In the beginning…

Taize village with signAfter supper I took a walk down the lane past the Welcome Center and round the bend where the town of Taize— with its cobblestone walls and bursts of foxgloves and wildflowers— still lived and breathed, in no small measure due to the still, small voice in the heart of Brother Roger, the founder of the Taize community. As a college student in Switzerland, at a time when he was still wrestling between what seemed to be disparate futures as a writer or a theologian, he was asked to head up the Student Christian Association. He found it an odd request since he’d only been to one meeting and didn’t particularly like it, but he accepted, a curious assent that quickly led to the formation of his lifelong ideals. “He devised a series of Bible Studies that focused on the foundation of faith and prayer as a means to search for God,” according to Jason Brian Santos in his book A Community Called Taize. Stephan had recommended the book to me when we checked in. “He’s an American writer, too!!”

Soon the young Swiss college group grew and within a year there were twenty students meeting regularly for prayer, silence, meditation and confession; Roger had stripped his protestant faith down to the core, focusing only on what it meant to lead a Christ-centered life in community with others. He began dreaming of a house where this might be lived out and, at the end of the war, he found that is was time. “The defeat of France awoke powerful sympathy,” Brother Roger wrote years later. “If a house could be found there, of the kind we had dreamed of, it would offer a possible way of assisting some of those most discouraged, those deprived of work; and it could become a place of silence and work.”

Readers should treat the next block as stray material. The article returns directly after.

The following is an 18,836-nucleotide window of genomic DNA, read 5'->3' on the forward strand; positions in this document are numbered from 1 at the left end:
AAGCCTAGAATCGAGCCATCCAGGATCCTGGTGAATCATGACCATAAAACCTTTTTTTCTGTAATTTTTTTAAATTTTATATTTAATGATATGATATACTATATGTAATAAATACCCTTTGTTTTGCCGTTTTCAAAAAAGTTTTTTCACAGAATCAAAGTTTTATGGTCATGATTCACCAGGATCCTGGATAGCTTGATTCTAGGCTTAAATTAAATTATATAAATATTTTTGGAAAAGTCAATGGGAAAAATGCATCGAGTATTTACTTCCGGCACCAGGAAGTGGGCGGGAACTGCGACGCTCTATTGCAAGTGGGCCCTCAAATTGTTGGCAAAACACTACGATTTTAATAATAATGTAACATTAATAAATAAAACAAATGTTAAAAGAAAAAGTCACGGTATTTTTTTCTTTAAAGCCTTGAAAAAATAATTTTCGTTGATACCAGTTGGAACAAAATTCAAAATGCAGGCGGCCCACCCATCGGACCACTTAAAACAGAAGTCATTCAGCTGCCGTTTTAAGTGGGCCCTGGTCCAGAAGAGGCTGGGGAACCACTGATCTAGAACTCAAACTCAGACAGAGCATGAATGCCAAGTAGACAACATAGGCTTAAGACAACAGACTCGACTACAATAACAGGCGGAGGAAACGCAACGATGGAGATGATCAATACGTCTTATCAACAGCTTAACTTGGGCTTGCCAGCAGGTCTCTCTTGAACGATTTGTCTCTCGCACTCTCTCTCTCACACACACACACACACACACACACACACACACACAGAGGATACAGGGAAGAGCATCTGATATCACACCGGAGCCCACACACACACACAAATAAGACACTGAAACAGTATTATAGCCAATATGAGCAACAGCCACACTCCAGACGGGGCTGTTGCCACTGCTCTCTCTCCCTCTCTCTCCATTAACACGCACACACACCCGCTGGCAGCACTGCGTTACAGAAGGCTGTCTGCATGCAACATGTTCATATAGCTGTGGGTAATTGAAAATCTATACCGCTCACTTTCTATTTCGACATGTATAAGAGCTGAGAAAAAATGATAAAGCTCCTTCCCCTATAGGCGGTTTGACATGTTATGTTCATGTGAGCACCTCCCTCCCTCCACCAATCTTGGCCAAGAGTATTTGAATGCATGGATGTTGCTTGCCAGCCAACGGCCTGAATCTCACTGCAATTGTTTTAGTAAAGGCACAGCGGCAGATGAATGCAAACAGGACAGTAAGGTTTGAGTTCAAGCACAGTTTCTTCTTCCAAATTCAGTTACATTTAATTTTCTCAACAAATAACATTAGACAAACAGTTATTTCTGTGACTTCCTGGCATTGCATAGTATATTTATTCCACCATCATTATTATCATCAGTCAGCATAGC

Cobblestone and flowers

Young Roger tried to get people from his school community to join him but they declined. And so he set out on his bicycle, riding through the Burgundy region of France where many refugees— particularly Jews— were fleeing. After a visit to the monastery in Cluny, he heard about a nearby town called Taize. It was a sad and desolate village. An old woman who lived in one of the homes showed him the property that was for sale. He stayed with her for a meal and when he shared his vision for a community of faith, she begged him to stay. He bought the house for a pittance and started a garden that would provide food for those who began to show up on his doorstep. And although he prayed three times a day, and sang hymns in the countryside nearby, he never asked the refugees to join him. Instead he wrote up a little pamphlet that described his understanding of what he was trying to do and be and the community he hoped to create. “Every day let your work and rest be quickened by the Word of God; keep inner silence in all things and you will dwell in Christ; be filled with the spirit of the Beatitudes: joy, simplicity, and mercy.”

monastic mural

Based on excerpts from Jason Brian Santos’ “A Community called Taize”

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